Lahaina Roads

Lahaina Roads, also called the Lahaina Roadstead[1] is a channel of the Pacific Ocean in the Hawaiian Islands. The surrounding islands of Maui, and Lānaʻi (and to a lesser extent, Molokaʻi and Kahoʻolawe) make it a sheltered anchorage.

Through the 1940s, Lahaina Roads was an alternative anchorage to Pearl Harbor.[2][3] While planning for the attack on the U.S. Pacific Fleet, Japanese planners hoped that some significant units would be at anchor there. With Lahaina's deep water, any elements of the Pacific Fleet that were sunk there in all likelihood would never have been recovered. It is located around the area 20°52′0″N 156°44′0″W, off the coast of the town of Lahaina.

The possibility that elements of the Pacific Fleet would be at Lahaina Anchorage was taken seriously in the plan of the Kido Butai (the Japanese naval strike force) for the attack on Pearl Harbor in 1941. Scout planes were dispatched from the fleet, and I class submarines were sent to Lahaina Roads to reconnoiter the anchorage.[4]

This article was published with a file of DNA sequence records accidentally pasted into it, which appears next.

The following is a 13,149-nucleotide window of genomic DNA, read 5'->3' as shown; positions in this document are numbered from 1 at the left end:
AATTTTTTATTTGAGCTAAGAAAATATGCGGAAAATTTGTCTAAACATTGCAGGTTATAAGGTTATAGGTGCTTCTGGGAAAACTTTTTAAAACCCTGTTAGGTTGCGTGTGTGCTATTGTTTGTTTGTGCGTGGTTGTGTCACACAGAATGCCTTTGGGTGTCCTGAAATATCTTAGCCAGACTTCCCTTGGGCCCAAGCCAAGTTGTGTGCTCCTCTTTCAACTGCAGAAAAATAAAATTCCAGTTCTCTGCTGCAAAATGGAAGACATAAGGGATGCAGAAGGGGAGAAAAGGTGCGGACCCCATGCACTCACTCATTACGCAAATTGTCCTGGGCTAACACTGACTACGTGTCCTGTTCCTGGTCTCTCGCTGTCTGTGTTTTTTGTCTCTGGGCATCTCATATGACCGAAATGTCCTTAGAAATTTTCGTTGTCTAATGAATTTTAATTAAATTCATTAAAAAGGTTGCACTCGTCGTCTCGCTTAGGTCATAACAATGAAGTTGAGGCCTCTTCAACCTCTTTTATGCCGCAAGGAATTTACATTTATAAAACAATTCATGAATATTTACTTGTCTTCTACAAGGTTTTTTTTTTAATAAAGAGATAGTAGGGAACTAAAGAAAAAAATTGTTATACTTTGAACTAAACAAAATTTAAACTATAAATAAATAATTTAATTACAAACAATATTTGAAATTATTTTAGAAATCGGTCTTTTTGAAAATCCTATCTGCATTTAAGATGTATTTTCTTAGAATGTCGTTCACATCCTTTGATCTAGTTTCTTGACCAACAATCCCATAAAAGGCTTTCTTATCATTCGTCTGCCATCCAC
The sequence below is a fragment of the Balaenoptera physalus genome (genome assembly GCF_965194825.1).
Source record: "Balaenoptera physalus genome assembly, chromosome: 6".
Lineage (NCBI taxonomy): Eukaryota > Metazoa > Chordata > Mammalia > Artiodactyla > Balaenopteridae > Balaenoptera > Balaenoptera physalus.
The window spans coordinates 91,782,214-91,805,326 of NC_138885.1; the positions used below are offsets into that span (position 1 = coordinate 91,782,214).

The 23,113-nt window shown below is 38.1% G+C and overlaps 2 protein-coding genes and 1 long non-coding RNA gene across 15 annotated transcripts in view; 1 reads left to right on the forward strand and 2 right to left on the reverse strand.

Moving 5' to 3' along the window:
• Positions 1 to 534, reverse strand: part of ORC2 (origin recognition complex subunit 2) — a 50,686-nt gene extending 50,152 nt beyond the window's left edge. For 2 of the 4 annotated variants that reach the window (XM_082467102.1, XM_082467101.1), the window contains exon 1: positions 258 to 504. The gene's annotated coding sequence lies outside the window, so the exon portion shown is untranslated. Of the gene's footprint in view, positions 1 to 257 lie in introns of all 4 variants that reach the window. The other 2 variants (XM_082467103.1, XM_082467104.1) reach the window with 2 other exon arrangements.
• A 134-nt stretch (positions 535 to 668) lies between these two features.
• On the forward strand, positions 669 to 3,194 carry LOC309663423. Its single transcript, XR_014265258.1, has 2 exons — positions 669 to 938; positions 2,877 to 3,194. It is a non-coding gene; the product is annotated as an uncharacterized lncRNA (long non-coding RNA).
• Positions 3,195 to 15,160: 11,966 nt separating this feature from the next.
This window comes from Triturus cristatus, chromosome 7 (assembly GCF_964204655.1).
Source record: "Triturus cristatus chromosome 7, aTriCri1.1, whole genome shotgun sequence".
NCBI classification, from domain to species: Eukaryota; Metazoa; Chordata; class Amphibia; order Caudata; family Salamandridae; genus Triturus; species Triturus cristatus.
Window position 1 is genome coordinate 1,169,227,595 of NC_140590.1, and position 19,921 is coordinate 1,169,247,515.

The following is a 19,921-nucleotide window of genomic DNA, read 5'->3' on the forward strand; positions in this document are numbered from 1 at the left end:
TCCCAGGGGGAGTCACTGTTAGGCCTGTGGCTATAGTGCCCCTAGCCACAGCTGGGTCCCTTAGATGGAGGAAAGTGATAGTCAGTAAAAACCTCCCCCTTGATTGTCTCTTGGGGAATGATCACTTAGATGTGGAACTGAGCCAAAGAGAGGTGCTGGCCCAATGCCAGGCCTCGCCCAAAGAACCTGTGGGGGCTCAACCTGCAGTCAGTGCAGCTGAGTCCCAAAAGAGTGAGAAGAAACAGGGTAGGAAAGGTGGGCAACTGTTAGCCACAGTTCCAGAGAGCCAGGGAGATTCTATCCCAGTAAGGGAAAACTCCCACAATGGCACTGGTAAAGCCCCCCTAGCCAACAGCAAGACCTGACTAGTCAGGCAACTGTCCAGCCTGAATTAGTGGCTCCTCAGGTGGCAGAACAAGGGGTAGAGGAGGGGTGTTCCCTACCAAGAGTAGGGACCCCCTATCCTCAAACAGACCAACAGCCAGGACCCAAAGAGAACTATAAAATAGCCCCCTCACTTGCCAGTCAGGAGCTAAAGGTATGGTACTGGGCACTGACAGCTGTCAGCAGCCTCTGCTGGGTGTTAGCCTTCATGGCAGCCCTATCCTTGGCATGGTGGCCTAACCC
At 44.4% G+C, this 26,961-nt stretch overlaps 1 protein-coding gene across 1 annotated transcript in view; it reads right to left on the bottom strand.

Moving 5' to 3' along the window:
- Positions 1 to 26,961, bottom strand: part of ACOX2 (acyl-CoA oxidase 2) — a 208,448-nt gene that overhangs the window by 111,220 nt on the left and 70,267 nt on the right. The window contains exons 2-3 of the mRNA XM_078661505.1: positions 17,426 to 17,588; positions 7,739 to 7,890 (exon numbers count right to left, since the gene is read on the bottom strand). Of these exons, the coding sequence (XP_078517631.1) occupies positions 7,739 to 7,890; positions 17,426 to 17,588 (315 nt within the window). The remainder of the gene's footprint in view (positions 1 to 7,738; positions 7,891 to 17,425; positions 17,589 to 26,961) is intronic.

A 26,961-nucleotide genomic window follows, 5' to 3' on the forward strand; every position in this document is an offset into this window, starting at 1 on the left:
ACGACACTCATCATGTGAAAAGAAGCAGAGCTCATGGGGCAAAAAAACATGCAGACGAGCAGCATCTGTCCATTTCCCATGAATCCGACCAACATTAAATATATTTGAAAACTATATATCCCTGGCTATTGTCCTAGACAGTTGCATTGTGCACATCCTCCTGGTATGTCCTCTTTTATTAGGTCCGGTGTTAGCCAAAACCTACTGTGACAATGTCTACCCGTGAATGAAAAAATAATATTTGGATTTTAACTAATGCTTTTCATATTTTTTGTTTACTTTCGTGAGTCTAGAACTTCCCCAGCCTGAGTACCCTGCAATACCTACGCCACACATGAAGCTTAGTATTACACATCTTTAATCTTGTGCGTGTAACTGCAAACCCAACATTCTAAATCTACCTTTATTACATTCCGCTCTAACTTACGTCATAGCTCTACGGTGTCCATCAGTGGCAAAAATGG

The name is also used for a vacation condominium complex in Lahaina.[5]


  1. U.S. Geological Survey Geographic Names Information System: Lahaina Roadstead
  2. Paul Stillwell (1991). Battleship Arizona: an illustrated history. Naval Institute Press. ISBN 978-0-87021-023-5.
  3. Paul Stillwell (1981). Battleship Air raid, Pearl Harbor!: recollections of a day of infamy. Naval Institute Press. ISBN 978-0-87021-086-0.
  4. James F. DeRose (2000). Unrestricted warfare: how a new breed of officers led the submarine force to victory in World War II. J. Wiley. p. 21. ISBN 978-0-471-38495-3.
  5. "Lahaina Roads Condos, Lahaina, Maui, Hawaii". Aloha Condos Maui. Retrieved 2010-01-11.

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